While this opened the door for success, it also meant that it mattered less if a start-up’s balance sheet was diversified enough to withstand market fluctuations, because fluctuations simply weren’t happening. Solutions that focused on lending to consumers outside of the traditional market didn’t have to experience the risks of a volatile rate environment. As the inevitable becomes reality, however, speculation circulates as to whether an unbalanced offering can withstand the storms the financial industry often faces.

In addition to market risks, the gap is narrowing in the “tortoise and the hare” race between FinTechs and Bank’s. Even the smallest banks have begun investing money into innovation, while the ones with significant capital have started entire technology hubs and enacted strategies to acquire their biggest tech challengers.

Although big banks continue to face regulatory scrutiny of their core business model, they have evolved and learned how to innovate, catching up in the race to grab customers with products that differentiate themselves. At the same time, FinTechs are finding it difficult to maintain the minimal regulatory oversight that enabled the rapid growth seen in the early years of innovation.

Last month, SoFi filed the paperwork to obtain an industrial bank charter, opening the door for the online lender to offer the same core banking services as its mega-bank counterparts. SoFi’s bold step is not the approach taken by all FinTechs, but many continue to look for partnerships with more full-service financial companies to ensure revenues continue to flow, even if their core business falls out of favor.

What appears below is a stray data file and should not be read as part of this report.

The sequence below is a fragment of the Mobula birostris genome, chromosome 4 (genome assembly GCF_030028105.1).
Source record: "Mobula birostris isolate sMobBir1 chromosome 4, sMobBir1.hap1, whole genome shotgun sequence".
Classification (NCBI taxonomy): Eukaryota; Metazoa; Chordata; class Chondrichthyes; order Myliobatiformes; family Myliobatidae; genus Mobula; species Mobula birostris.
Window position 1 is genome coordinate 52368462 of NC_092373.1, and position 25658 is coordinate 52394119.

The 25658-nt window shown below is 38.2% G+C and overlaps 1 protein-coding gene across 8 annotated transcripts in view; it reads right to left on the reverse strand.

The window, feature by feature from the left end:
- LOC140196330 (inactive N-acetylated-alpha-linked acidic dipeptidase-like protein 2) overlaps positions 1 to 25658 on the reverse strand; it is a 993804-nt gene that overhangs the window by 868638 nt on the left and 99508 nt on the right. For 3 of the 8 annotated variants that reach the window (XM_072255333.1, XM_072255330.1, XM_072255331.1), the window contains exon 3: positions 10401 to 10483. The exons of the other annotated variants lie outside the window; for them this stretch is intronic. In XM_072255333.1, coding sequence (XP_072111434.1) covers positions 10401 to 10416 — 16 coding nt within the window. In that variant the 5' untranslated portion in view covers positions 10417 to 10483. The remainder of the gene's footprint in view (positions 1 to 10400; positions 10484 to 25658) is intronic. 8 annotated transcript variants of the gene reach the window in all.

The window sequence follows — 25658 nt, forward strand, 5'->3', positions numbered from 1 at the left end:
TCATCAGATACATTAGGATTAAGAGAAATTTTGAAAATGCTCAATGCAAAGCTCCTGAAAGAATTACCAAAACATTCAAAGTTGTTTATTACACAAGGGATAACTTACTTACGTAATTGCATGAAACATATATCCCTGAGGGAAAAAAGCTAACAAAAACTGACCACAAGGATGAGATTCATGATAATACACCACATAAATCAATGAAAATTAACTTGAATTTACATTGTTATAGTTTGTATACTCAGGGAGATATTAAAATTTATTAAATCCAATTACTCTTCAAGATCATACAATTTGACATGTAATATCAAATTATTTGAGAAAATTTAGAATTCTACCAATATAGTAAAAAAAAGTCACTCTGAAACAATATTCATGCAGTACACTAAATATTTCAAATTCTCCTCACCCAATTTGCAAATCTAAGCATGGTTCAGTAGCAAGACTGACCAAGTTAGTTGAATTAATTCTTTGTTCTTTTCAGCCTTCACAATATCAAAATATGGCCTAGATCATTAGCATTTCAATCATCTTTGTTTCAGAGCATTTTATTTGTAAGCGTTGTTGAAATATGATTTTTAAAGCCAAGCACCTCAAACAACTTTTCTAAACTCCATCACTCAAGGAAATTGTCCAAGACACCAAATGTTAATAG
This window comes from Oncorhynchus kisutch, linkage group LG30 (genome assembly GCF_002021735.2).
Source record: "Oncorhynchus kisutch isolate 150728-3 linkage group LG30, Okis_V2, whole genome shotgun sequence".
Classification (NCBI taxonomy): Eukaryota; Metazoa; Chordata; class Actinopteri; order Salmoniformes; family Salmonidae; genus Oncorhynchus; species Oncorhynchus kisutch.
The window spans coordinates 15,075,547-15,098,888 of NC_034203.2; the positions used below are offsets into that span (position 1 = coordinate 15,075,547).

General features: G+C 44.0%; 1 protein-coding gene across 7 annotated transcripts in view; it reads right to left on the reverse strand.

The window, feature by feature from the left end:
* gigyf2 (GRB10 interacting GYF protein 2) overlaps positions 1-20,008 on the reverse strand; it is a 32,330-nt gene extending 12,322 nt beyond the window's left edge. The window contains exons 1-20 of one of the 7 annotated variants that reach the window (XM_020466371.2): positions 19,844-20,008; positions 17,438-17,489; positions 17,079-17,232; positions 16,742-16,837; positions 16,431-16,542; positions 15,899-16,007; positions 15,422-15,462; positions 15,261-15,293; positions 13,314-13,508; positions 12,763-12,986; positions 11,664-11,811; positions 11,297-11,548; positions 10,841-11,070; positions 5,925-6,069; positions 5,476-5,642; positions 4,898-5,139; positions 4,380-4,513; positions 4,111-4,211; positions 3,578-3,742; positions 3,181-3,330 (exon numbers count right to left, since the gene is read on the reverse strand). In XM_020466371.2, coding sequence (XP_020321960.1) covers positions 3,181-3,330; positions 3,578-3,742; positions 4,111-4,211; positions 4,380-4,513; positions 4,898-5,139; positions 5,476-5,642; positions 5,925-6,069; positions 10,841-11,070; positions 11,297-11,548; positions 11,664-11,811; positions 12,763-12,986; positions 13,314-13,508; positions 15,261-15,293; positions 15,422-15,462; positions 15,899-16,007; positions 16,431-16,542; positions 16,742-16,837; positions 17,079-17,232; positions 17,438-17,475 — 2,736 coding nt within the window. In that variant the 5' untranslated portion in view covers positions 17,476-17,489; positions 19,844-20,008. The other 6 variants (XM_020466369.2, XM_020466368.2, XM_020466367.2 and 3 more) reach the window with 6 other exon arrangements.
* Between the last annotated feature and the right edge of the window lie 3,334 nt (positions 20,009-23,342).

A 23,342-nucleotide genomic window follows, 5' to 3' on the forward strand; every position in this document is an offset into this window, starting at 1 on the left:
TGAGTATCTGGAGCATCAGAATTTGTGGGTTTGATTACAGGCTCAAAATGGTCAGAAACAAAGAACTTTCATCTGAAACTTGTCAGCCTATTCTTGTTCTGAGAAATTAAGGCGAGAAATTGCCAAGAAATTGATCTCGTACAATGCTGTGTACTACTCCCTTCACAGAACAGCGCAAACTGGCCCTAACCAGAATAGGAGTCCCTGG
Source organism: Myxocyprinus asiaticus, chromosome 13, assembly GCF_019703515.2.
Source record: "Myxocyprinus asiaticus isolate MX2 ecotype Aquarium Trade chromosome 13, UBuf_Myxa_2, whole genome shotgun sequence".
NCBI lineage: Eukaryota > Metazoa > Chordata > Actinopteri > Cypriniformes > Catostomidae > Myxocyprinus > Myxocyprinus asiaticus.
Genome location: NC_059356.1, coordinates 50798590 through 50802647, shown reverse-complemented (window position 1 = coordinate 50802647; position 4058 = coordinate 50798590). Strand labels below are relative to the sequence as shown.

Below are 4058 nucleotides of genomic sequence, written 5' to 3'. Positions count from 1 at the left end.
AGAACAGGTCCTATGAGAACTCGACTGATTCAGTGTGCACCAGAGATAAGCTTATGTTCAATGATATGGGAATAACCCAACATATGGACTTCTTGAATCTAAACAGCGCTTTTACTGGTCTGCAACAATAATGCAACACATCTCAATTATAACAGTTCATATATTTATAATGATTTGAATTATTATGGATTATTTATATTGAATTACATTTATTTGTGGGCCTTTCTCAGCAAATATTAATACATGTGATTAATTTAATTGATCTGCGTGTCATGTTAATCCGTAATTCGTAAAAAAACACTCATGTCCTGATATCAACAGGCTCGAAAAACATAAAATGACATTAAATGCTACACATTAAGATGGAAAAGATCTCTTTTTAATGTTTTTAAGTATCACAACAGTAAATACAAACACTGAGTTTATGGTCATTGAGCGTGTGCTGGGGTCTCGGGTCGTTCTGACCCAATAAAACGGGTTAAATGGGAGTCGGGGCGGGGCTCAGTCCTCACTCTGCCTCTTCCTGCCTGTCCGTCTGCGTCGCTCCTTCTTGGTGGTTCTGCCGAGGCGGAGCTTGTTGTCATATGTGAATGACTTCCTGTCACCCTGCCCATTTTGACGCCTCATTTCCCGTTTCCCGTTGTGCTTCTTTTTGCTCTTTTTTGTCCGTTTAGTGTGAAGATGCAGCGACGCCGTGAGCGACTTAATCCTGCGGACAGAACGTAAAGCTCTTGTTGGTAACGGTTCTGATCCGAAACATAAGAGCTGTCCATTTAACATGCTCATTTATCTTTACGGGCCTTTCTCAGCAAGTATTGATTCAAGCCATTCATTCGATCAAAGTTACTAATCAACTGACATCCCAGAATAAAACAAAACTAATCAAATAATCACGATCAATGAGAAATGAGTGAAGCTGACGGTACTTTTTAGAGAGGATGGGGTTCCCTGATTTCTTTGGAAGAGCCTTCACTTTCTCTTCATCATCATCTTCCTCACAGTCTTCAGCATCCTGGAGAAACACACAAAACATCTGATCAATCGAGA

The Tipping Point

The outlook for the next five years in FinTech growth may closely trend with the growth in new bank charters. While de novo bank growth stalled after 2008, the up-tick in 2015 and 2016 highlights start-ups that believe they can become successful hybrid organizations; part bank, part FinTech.

Still, taking the hybrid path isn’t without its own challenges. Stringent capital requirements, intense regulatory oversight, and the difficulty of growing a balanced product mix can make it unattractive for entrepreneurs and investors alike.

Mono-solution providers should evaluate the future of their revenue stream to determine if diversification can help mitigate their risks in a changing market.  If they are able to take their innovation into new, multi-service arenas, we can expect to see unprecedented growth in the industry.

Mike Storiale is an Adjunct Professor in the Digital Innovation for FinTech program at Brandeis University Graduate Professional Studies. He teaches a graduate course on the global economy and the emergence of FinTech. 

“What’s an instructional designer?”

By Lance Eaton

That’s always the first question I get when I tell people that I am an instructional designer (an ID for those of us “in the know”).

It all started when I was 6 years old, and my dad asked me what I wanted to be when I grew up. I peered up into his face and said with an earnest seriousness that no child should muster, “I want to be an instructional designer.”